In The Halo Effect, Phil Rosenzweig shares the fascinating story of how IBM’s leaders looked at its own success and failure.
Rosenzweig writes, “In 1983, Fortune published its first survey of America’s Most Admired Companies. The winner was IBM. The following year, in 1984, IBM topped the list again. When asked to describe IBM’s strengths, CEO John Opel gave credit to his company’s people: ‘The fundamental thing is that the people who work in the company make it a good company. That’s really the secret: the people. It’s our good fortune to have superior people who work hard and support each other. They have adapted to our basic set of beliefs—the standard we expect of one another—and follow those standards in dealing with one another and with people outside the company. I know it sounds corny, but it’s true, and there’s no point in trying to analyze it much more than that.’ And what sorts of people did IBM look for? Opel explained: ‘We’re a positive bunch of people, the kind who like to do creative things. I believe that like begets like. You look for people with the same qualities as other people who are building the company.’”
But, if the history of business teaches us anything, it’s that no business can sustain success for long. Rosenzweig goes on to write. “By the end of the 1980s, IBM was slipping badly; and by 1992, it was awash in red ink. Opel’s successor, John Akers, was replaced. How did observers explain IBM’s poor performance? By pointing the finger at its people and company culture, of course. In Big Blues: The Unmaking of IBM, Wall Street Journal reporter Paul Carroll criticized the company’s ‘button-down culture,’ its ‘rigid bureaucracy,’ and its ‘complacent executives.’
“The same people who were praised in 1984 now were blamed for the decline of a great industrial enterprise. Had they suddenly changed their ways? Probably not. Had the CEO been blind about his people—had they been complacent and rigid all along? I don’t think so. John Opel was probably entirely honest when he sensed that he was surrounded by hardworking, excellent people. And they were well-suited for IBM of the 1960s and 1970s. But when the industry changed and IBM missed the turn in the road, its people were on the receiving end of a very different attribution. Our evaluations depend on whether we think we’re seeing a lady or a flower girl.”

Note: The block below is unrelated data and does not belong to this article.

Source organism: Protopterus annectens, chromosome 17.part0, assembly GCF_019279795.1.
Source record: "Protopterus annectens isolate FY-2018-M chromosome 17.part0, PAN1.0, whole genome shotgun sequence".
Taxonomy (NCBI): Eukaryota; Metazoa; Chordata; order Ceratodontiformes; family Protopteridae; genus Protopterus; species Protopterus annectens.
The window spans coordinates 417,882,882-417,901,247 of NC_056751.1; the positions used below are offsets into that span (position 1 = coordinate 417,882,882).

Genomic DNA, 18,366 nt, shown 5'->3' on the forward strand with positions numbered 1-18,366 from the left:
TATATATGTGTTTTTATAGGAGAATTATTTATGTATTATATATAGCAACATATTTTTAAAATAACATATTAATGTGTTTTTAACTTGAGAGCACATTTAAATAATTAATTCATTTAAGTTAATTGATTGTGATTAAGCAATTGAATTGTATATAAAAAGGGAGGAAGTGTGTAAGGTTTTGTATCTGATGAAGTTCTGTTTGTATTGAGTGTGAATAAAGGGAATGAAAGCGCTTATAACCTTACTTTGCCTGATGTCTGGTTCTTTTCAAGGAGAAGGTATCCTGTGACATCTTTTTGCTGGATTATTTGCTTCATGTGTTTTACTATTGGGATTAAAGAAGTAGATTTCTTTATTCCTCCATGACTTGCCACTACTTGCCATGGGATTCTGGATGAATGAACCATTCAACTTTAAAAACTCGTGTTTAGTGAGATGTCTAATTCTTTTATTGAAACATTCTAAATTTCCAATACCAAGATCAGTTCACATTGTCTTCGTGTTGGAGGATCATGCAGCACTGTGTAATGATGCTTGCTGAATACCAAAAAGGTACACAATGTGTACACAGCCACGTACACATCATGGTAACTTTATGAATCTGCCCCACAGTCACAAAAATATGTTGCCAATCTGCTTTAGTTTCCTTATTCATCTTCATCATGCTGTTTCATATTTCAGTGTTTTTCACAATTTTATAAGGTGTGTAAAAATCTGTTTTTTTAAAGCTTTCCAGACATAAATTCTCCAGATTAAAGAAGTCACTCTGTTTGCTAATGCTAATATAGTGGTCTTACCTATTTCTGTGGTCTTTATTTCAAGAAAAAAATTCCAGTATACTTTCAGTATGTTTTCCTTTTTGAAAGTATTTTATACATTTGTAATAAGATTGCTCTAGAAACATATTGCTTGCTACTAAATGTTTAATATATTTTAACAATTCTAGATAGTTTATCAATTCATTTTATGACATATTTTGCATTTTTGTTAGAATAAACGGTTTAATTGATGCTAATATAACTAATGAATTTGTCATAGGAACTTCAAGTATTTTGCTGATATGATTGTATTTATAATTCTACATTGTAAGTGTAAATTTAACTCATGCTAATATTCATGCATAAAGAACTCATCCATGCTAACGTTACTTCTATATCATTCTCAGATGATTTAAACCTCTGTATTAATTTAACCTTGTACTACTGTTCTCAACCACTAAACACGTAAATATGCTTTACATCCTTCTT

The full title of Rosenzweig’s book is The Halo Effect...and the Eight Other Business Delusions that Deceive Managers. What do you do to make sure you don’t deceive yourself? What has worked for you? Let us know.
In this issue
- The good news beyond vaccines
- How to become a better listener
- How not to secure your data
Have a great day!
The good news beyond vaccines
We have had two pieces of good news in quick succession about Covid-19 vaccines—from Pfizer and Moderna. Atul Gawande’s tweet captured the dominant mood of cautious optimism around the news. He wrote: “The light at the end of the tunnel just got even brighter. We may now have multiple, very effective vaccines distributing widely in spring and summer. Now we must pull together to get everyone we can through that tunnel alive and with jobs intact.”
In The Guardian, Prof Devi Sridhar, chair of global public health at the University of Edinburgh, points out that we have made some progress in other fronts too.
- We now understand how this virus spreads—through droplets, small aerosol particles and on surfaces—and that aerosols are probably the most significant transmission route. (So, have good ventilation, wear mask, maintain distance, socialise outdoors).
- Unlike flu, which spreads via similar-sized outbreaks in different places, roughly 10% of individuals infected with Covid are responsible for 80% of new infections. (So, focus on “super-spreaders” or “super-spreading” events).
- We know “mass testing in the community is important, because it helps us identify as many infectious people as possible, even if they don’t have symptoms.”
- “Doctors have a far better understanding of Covid-19… Survival rates among patients are improving, and we now know that earlier access to treatment leads to a much lower fatality rate.”
How to become a better listener
In a column in Inc. Deborah Grayson Riegel, leadership communication instructor at Wharton and Columbia Business School, offers some handy tips to become a better listener in remote meetings.
Here are three we found useful
- Be inclusive in who you listen to: “Be mindful of your similarity bias (listening more to people who have more in common with you than to those who are different); as well as your ‘closeness-communication’ bias, where we're less likely to listen to people to whom we feel close because we think we can predict what they're going to say.”
- Get comfortable with silence: “Good listeners offer silence for people to connect with their own thoughts and feelings, self-reflect, and process information at their own speed.”
- Listen for what's being said and for what isn't being said: “If your colleague says, ‘We're all doing OK at home,’ and her face looks concerned, check in about that, too. The goal isn't to disprove what they're saying; it's to show that you're paying attention to the whole person—and that you care about that person, too.”
How not to secure your data
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